Article Tools

Font size
+
Share This
EmailFacebookTwitter

Photo: N/A, License: N/A, Created: 2017:07:03 06:19:14

STAFF PHOTO/C.J. MARSHALL Tunkhannock Township Police Chief Edward Morristell, left, presents the Medal of Valor to Patrolman Stephen Williams during the Tunkhannock Township Supervisors’ meeting. The supervisors voted to approve the Medal of Valor on the chief’s recommendation, for Williams’ efforts during the recent shooting at the Weis Market in Eaton Township.

Tunkhannock Township supervisors voted last Monday (July 3) to table consideration of zoning across the township.

On a motion made by supervisor Glenn Shupp and seconded by Randy White, the two voted to table the proposal until January. In making his motion, Shupp said he believed it will be best to let the new supervisors handle the issue, following November’s election.

In voting no, supervisor Veto Barziloski Jr. said there is nothing to be gained by “kicking the can down the road” on the matter.

Barziloski, who actively supported zoning, previously announced he is not running for re-election as supervisor in November.

Tammy Balewski is running as a Democrat for his spot, while Randy White is seeking a 6-year term for the spot vacated by Barziloski on the GOP side.

Hoyt Keiser is seeking to fill a 4-year term to which White was appointed in December, and he also will be opposed by Balewski.

The question of zoning has been a thorny one in Tunkhannock Township for the past year.

Some residents claim it is needed to protect the community, while others have insisted it is unnecessary. Shupp has suggested it could have worthwhile benefits, especially regarding what happened when a silica sand plant was proposed years ago. For the same reason, White also was willing to put the matter on the table but hasn’t publicly stated an opinion on what he would support.

Democrat Balewski has said she is against it, and Republican Keiser has previously stated that while he doesn’t like zoning, he is in favor of it on a limited basis.

The tabling of the zoning matter also means that meetings with the public as well as consultant Carson Helfrich that had been held on the second Thursday of the month will also come to an end at least until after supervisors reorganize next January.

At the request of Tunkhannock Township Police Chief Edward Morristell, the supervisors unanimously approved a Medal of Valor for Patrolman Stephen Williams in recognition for his service during the shooting at Weis Market in Eaton Township on June 8. Williams and Tunkhannock Borough Patrolman Dustin Cokely were the first officers on the scene after the shooting occurred.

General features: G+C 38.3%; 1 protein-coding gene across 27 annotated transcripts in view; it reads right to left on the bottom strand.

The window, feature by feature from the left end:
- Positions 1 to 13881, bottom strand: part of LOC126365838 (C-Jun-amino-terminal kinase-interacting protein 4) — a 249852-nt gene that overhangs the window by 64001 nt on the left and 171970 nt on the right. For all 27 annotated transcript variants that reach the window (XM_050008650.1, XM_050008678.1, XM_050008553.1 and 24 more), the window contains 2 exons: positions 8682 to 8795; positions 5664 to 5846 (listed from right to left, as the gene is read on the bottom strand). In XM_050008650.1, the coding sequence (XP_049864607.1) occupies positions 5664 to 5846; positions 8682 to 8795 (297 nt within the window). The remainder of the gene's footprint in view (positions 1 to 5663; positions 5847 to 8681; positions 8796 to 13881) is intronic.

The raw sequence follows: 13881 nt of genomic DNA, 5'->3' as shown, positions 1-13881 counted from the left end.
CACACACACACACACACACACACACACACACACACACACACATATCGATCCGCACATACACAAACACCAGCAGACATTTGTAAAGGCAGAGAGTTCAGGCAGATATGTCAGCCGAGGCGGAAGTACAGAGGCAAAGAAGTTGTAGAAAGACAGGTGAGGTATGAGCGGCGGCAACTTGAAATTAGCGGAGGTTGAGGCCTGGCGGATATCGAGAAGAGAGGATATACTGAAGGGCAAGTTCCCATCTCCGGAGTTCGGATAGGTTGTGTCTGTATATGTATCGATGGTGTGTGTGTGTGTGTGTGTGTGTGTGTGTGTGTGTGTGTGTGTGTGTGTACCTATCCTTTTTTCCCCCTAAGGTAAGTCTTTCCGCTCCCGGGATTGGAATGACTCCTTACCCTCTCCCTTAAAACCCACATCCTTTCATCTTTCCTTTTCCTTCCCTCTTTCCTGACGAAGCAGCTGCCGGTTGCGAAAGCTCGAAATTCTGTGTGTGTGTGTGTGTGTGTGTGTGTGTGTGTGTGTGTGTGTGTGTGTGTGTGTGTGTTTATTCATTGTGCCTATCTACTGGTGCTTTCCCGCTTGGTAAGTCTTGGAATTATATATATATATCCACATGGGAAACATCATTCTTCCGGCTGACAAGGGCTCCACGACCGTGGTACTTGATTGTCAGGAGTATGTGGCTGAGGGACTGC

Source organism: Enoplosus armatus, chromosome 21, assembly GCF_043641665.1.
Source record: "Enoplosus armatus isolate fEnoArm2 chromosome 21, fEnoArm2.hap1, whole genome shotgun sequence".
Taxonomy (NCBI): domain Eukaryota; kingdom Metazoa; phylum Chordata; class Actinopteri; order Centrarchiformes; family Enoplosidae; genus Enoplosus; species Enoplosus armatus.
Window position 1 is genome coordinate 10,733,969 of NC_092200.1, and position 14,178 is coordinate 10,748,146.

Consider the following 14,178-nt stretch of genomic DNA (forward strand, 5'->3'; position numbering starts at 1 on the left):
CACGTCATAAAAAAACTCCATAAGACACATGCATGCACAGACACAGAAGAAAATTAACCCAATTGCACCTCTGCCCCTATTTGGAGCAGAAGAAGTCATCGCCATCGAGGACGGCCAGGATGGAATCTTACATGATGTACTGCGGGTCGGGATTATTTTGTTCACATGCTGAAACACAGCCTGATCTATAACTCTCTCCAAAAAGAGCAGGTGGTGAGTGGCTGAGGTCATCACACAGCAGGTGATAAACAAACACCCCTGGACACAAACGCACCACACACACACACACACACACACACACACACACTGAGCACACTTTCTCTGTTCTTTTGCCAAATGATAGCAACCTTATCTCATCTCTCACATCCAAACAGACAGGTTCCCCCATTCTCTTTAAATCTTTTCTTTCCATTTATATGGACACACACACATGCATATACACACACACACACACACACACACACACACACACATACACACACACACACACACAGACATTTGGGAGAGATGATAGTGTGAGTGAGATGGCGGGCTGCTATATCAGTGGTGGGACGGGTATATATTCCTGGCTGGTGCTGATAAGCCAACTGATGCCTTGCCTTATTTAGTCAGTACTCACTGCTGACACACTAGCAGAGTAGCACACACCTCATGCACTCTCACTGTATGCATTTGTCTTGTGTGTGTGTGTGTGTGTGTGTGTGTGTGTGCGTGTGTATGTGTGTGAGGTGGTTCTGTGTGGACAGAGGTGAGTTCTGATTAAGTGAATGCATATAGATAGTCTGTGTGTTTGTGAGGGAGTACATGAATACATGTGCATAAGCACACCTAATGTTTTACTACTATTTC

Morristell, White, who serves as the police commissioner, and Wyoming County District Attorney Jeff Mitchell, all praised Williams’ efforts, saying he walked into a very dangerous situation without hesitation, and performed his duty with courage, bravery and professionalism.

Barziloski reported that the township provided supplemental funding of $125,000 to date (with no new allocation) for a groundwork concerning the establishment of a sewer collection system around Lake Carey.

Lemon Township, which shares the project with Tunkhannock Township via the Lemon-Tunkhannock Twps. Municipal Authority, has been asked to contribute $25,000 as a supplemental fund for the study.

The supervisors questioned this, contending that both townships should equally share the cost, given the fact the proposed sewer system is a joint effort between the two communities.

Barziloski said he would address the issue during the authority meeting on Thursday, July 6.(However, Barziloski was not at that meeting.)

It was reported during the meeting that the township has been informed by the state Department of Environmental Protection that Ace Robbins did not file its discharge monitor reports for industrial storm water in a timely manner for 2015 and 2016. This notice of violation was just a notification for the township, secretary Judy Gingher said, and is neither an order nor final DEP action.

Gingher reported that the township accepted trash from 51 people during a clean up day on June 19. Two dumpsters were filled, and $941 collected. However, Gingher said, expenses for cleanup day were about $1,200, and this is not the final figure because not all factors have been taken into account at this time.

She announced that the township will receive $107,811 from Act 13 gas fund disbursement this year. This was good news to the supervisors, who had only anticipated receiving about $85,000 in Act 13 money.

However, Gingher reported that the amount of money received is still about $13,000 less than last year.

During the police report, Morristell informed the supervisors that the police responded to 352 calls in June, and logged in 5,893 patrol miles.

In the fire report, White said that for the first six months of the year, Triton Hose Company responded 45 times for incidents in Tunkhannock Township, including one building fire; one chimney fire; four false alarms; and five calls to assist police and government agencies.